My experience with media journalism recently crossed into the world of sound and radio. During my time at Oxford, I became a podcast editor for the Oxford University International Relations Society (IRSoc). Their expansive and fluid expectations gave me the freedom to explore any topic of interest as long as it related to international relations. Naturally, I chose to explore multiculturalism as well as the Arab Spring in the Middle East because of my personal connections to the region and growing up as a bicultural individual. I produced two episodes, one per topic (link to podcast series below).
In “Multiculturalism,” I explored the theory and practice of multiculturalism in today’s global society by interviewing social anthropologist at Oxford University, Professor Dawn Chatty, as well as Syrian-American Tasneem Karassi and Indian-American Smriti Krishnan. This included defining multiculturalism and hearing personal accounts of growing up in a multicultural family.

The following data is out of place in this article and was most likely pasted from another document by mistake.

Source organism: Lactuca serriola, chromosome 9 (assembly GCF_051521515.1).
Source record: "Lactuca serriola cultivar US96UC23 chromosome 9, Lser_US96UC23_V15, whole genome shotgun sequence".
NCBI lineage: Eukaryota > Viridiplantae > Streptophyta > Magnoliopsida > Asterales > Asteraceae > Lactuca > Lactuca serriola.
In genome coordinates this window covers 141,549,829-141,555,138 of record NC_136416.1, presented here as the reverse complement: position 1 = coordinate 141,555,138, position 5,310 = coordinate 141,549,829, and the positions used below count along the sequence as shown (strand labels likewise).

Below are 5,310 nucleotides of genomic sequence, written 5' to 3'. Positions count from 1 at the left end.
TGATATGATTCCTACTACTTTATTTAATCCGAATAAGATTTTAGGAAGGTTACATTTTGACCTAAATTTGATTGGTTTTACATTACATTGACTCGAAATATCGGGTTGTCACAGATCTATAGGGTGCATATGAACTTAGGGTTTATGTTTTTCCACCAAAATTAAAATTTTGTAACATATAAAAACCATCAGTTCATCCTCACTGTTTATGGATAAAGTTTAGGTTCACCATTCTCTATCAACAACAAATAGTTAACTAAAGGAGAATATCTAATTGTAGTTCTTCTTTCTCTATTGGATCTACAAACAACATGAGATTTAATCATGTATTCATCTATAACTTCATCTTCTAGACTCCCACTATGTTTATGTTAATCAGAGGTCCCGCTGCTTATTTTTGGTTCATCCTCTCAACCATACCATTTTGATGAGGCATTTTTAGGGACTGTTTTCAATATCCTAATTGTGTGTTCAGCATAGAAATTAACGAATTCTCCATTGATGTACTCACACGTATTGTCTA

In “Revolution in Tunisia,” I examined the 2011 uprisings in Tunisia that jumpstarted the “Arab Spring” across the Middle East and North Africa. To understand what happened in Tunisia from the people’s perspective during those early days, I spoke with three Tunisians who participated in the events in different ways. The first was Montasar Adaili, a masters student studying in Tunis when the protests broke out, Dr. Mohamed-Salah Omri, associate professor of Modern Arabic Language and Literature at Oxford’s Oriental Institute, and Yosra Outertani, an associate professor of English at the Higher Institute of Languages of Nabeul, Carthage University.